Co. to funnel funds to studio

Ryan Kavanaugh’s Relativity Media is close to reaching a three-year output deal with Lionsgate covering four to five movies a year.

The deal has been rumored for several weeks in the wake of Lionsgate’s decision to reduce its annual inhouse production slate.

Under terms of the pact, Kavanaugh will put up all P&A and production costs for the Relativity pics. Lionsgate is already in business with Kavanaugh via its Mandate International unit, which sells Kavanaugh’s films in foreign territories.

Lionsgate and Relativity had no comment Monday about the pact.

For Relativity, the deal provides a dedicated domestic distributor for its product amid a crowded market — and a partner in Lionsgate that has scored repeated success with genre films such as the “Saw” series and the Tyler Perry titles.

Relativity received a $1 billion infusion in September from New York-based hedge fund Elliott Associates, leaving the production and finance shingle with more than $2 billion on its balance sheet. It then bought 4-year-old Rogue Pictures, a genre division that specializes in scary fare, for what some dub a bargain price of $150 million — and reupped its commitment to co-finance the majority of Universal’s slate through 2015.

In addition to structuring nearly $5 billion in film financing deals for Sony and U, Relativity’s also expanding its single picture business, with plans to make eight to 10 films per year. Recently wrapped pics include Jim Sheridan’s “Brothers,” starring Jake Gyllenhaal, Tobey Maguire and Natalie Portman; and Lasse Hallstrom’s “Dear John,” starring Amanda Seyfried and Channing Tatum.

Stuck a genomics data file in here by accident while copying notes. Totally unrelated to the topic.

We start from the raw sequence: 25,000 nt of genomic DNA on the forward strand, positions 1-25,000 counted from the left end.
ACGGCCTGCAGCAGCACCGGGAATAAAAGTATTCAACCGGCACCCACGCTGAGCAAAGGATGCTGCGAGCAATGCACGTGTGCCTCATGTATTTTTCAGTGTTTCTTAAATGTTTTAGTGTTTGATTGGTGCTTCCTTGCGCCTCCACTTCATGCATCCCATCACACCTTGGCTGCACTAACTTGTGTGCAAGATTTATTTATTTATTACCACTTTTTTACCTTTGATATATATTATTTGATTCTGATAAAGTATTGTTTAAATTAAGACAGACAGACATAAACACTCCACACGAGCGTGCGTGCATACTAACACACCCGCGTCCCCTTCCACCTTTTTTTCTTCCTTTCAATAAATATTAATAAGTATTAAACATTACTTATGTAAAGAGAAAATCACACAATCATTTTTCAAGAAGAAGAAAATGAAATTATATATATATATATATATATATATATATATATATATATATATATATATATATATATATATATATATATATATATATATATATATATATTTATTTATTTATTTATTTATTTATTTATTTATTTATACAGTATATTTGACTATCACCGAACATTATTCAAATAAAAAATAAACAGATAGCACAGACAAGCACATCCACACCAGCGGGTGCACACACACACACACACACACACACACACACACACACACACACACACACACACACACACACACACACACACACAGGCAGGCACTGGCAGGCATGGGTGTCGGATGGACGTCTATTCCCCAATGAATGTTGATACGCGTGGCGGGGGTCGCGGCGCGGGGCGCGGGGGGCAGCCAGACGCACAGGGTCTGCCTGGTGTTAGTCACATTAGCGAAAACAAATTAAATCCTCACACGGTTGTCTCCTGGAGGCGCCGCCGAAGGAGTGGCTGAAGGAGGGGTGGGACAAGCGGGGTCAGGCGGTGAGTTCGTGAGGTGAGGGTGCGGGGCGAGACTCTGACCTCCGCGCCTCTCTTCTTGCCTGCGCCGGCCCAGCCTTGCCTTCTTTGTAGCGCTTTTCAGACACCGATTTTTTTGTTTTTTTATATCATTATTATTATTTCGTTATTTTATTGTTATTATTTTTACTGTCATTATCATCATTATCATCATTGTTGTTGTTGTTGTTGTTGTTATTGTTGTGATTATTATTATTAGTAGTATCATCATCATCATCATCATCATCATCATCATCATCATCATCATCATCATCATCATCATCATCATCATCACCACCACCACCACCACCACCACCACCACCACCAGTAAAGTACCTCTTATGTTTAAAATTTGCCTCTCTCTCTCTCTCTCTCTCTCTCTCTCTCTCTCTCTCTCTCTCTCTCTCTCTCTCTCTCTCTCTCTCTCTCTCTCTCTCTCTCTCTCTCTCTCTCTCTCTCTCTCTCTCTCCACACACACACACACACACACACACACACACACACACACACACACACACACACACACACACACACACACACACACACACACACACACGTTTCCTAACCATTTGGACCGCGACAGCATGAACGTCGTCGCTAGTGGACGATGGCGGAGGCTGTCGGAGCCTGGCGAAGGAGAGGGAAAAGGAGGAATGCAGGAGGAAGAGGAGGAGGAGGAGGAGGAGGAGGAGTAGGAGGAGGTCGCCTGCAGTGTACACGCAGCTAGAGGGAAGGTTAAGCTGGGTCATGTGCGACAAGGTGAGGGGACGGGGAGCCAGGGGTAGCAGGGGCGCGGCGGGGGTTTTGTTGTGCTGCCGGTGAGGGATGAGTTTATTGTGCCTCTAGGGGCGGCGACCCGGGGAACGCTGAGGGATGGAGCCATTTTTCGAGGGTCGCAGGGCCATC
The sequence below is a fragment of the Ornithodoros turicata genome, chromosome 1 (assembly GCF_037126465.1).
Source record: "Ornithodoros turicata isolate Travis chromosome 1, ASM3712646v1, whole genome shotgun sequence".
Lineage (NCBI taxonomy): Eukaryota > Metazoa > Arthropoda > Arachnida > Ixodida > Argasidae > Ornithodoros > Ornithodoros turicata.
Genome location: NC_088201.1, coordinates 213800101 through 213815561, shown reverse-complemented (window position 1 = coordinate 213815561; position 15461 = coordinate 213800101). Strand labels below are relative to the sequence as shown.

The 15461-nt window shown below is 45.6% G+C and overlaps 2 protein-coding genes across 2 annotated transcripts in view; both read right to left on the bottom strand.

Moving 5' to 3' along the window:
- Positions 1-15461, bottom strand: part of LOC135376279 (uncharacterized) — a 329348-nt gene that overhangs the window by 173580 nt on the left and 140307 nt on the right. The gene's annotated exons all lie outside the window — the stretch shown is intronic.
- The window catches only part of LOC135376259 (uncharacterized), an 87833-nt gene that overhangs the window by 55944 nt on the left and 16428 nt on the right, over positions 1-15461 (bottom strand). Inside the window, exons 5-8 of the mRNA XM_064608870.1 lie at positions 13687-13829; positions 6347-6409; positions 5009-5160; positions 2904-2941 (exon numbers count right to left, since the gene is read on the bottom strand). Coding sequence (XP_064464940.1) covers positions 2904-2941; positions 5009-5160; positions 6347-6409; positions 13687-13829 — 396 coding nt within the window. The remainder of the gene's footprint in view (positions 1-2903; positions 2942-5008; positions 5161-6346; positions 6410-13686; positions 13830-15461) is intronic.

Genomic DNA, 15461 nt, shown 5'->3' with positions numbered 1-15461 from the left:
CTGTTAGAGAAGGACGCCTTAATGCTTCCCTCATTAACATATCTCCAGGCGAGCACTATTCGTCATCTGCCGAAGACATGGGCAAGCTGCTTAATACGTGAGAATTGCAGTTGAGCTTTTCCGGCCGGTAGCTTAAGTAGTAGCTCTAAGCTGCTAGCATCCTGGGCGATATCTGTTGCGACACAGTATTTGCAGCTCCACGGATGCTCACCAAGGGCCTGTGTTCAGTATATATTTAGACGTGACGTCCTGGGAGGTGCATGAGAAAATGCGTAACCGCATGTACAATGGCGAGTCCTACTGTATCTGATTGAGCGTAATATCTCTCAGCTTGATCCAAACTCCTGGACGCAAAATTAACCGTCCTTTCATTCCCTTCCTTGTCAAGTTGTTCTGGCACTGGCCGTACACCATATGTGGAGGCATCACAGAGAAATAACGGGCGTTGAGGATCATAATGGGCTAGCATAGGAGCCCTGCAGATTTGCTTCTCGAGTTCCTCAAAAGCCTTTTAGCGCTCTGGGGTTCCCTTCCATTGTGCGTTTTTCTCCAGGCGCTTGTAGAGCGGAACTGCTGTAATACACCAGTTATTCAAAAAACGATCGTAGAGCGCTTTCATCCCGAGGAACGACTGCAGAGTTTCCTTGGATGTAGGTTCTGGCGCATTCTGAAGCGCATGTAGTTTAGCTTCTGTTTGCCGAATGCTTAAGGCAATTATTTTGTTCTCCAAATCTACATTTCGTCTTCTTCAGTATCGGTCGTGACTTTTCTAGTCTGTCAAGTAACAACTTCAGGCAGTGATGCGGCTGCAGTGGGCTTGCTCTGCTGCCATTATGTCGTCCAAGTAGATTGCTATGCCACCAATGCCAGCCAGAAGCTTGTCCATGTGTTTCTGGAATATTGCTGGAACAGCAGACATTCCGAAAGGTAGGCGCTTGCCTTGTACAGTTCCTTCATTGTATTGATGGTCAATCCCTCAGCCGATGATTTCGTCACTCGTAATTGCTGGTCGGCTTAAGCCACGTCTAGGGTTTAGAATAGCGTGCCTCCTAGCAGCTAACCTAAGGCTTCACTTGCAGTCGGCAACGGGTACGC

For Lionsgate, the deal comes at a time when it’s been under pressure to reduce its annual operating costs, currently estimated at about $120 million. Carl Icahn, its third-largest shareholder with 14.5%, has made an offer for $350 million of Lionsgate debt after talks about the billionaire obtaining board seats collapsed last month.

Lionsgate reported a $93.4 million quarterly loss on Feb. 9. Since then, its “Tyler Perry’s Madea Goes to Jail” has grossed more than $90 million and “The Haunting in Connecticut” topped $46 million in three weeks.

This article was updated on April 14, 2009.

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